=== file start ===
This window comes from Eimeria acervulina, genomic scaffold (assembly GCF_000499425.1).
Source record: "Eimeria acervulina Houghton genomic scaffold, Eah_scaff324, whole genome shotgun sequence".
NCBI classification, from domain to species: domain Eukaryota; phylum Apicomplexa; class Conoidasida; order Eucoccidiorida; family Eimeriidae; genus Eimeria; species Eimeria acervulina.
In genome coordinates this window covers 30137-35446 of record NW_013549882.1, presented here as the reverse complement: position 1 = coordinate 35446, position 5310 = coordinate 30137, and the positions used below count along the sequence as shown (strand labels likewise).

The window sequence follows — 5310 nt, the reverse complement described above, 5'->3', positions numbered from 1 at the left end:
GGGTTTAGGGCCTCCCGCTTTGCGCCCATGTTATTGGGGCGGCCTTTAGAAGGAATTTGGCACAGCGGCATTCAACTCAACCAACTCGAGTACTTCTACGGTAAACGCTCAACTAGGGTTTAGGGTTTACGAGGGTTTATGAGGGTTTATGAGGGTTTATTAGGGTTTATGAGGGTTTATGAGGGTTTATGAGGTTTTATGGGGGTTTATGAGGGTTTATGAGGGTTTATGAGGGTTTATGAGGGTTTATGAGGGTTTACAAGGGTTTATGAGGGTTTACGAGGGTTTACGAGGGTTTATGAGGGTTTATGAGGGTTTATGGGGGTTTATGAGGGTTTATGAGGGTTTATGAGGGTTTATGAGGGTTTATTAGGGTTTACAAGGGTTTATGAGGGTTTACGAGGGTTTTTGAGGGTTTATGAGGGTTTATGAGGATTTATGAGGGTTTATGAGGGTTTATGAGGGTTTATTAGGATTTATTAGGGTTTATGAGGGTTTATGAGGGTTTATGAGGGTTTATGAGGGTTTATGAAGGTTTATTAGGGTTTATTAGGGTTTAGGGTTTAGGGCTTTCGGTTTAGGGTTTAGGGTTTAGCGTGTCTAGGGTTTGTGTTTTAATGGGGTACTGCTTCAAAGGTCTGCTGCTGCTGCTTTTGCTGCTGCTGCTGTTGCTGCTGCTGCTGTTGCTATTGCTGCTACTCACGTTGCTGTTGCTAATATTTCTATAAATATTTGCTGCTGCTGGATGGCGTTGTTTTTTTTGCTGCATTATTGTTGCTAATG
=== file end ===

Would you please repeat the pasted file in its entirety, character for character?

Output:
This window comes from Eimeria acervulina, genomic scaffold (assembly GCF_000499425.1).
Source record: "Eimeria acervulina Houghton genomic scaffold, Eah_scaff324, whole genome shotgun sequence".
NCBI classification, from domain to species: domain Eukaryota; phylum Apicomplexa; class Conoidasida; order Eucoccidiorida; family Eimeriidae; genus Eimeria; species Eimeria acervulina.
In genome coordinates this window covers 30137-35446 of record NW_013549882.1, presented here as the reverse complement: position 1 = coordinate 35446, position 5310 = coordinate 30137, and the positions used below count along the sequence as shown (strand labels likewise).

The window sequence follows — 5310 nt, the reverse complement described above, 5'->3', positions numbered from 1 at the left end:
GGGTTTAGGGCCTCCCGCTTTGCGCCCATGTTATTGGGGCGGCCTTTAGAAGGAATTTGGCACAGCGGCATTCAACTCAACCAACTCGAGTACTTCTACGGTAAACGCTCAACTAGGGTTTAGGGTTTACGAGGGTTTATGAGGGTTTATGAGGGTTTATTAGGGTTTATGAGGGTTTATGAGGGTTTATGAGGTTTTATGGGGGTTTATGAGGGTTTATGAGGGTTTATGAGGGTTTATGAGGGTTTATGAGGGTTTACAAGGGTTTATGAGGGTTTACGAGGGTTTACGAGGGTTTATGAGGGTTTATGAGGGTTTATGGGGGTTTATGAGGGTTTATGAGGGTTTATGAGGGTTTATGAGGGTTTATTAGGGTTTACAAGGGTTTATGAGGGTTTACGAGGGTTTTTGAGGGTTTATGAGGGTTTATGAGGATTTATGAGGGTTTATGAGGGTTTATGAGGGTTTATTAGGATTTATTAGGGTTTATGAGGGTTTATGAGGGTTTATGAGGGTTTATGAGGGTTTATGAAGGTTTATTAGGGTTTATTAGGGTTTAGGGTTTAGGGCTTTCGGTTTAGGGTTTAGGGTTTAGCGTGTCTAGGGTTTGTGTTTTAATGGGGTACTGCTTCAAAGGTCTGCTGCTGCTGCTTTTGCTGCTGCTGCTGTTGCTGCTGCTGCTGTTGCTATTGCTGCTACTCACGTTGCTGTTGCTAATATTTCTATAAATATTTGCTGCTGCTGGATGGCGTTGTTTTTTTTGCTGCATTATTGTTGCTAATG